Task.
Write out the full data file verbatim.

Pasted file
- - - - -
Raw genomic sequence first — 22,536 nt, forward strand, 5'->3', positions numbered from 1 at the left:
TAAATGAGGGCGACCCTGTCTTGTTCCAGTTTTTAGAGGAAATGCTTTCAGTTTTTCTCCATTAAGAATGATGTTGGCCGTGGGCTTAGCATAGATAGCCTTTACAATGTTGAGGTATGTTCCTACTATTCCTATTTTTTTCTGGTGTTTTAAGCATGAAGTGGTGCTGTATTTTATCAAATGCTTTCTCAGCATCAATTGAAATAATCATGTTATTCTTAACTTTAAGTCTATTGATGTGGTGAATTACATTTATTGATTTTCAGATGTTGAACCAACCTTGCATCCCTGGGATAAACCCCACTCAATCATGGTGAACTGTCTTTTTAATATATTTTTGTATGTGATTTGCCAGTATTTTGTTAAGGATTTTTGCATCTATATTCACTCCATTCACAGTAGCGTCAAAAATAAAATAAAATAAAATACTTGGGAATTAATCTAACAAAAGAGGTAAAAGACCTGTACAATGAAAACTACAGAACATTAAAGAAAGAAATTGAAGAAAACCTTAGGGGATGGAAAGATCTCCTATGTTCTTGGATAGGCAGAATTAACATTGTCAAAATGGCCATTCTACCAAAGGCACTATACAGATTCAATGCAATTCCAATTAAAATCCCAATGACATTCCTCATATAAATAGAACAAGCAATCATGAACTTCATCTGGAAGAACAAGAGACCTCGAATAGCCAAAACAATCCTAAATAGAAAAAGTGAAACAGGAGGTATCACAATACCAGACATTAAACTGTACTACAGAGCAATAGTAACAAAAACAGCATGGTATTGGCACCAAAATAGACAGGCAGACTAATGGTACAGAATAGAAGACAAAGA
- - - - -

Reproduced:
Raw genomic sequence first — 22,536 nt, forward strand, 5'->3', positions numbered from 1 at the left:
TAAATGAGGGCGACCCTGTCTTGTTCCAGTTTTTAGAGGAAATGCTTTCAGTTTTTCTCCATTAAGAATGATGTTGGCCGTGGGCTTAGCATAGATAGCCTTTACAATGTTGAGGTATGTTCCTACTATTCCTATTTTTTTCTGGTGTTTTAAGCATGAAGTGGTGCTGTATTTTATCAAATGCTTTCTCAGCATCAATTGAAATAATCATGTTATTCTTAACTTTAAGTCTATTGATGTGGTGAATTACATTTATTGATTTTCAGATGTTGAACCAACCTTGCATCCCTGGGATAAACCCCACTCAATCATGGTGAACTGTCTTTTTAATATATTTTTGTATGTGATTTGCCAGTATTTTGTTAAGGATTTTTGCATCTATATTCACTCCATTCACAGTAGCGTCAAAAATAAAATAAAATAAAATACTTGGGAATTAATCTAACAAAAGAGGTAAAAGACCTGTACAATGAAAACTACAGAACATTAAAGAAAGAAATTGAAGAAAACCTTAGGGGATGGAAAGATCTCCTATGTTCTTGGATAGGCAGAATTAACATTGTCAAAATGGCCATTCTACCAAAGGCACTATACAGATTCAATGCAATTCCAATTAAAATCCCAATGACATTCCTCATATAAATAGAACAAGCAATCATGAACTTCATCTGGAAGAACAAGAGACCTCGAATAGCCAAAACAATCCTAAATAGAAAAAGTGAAACAGGAGGTATCACAATACCAGACATTAAACTGTACTACAGAGCAATAGTAACAAAAACAGCATGGTATTGGCACCAAAATAGACAGGCAGACTAATGGTACAGAATAGAAGACAAAGA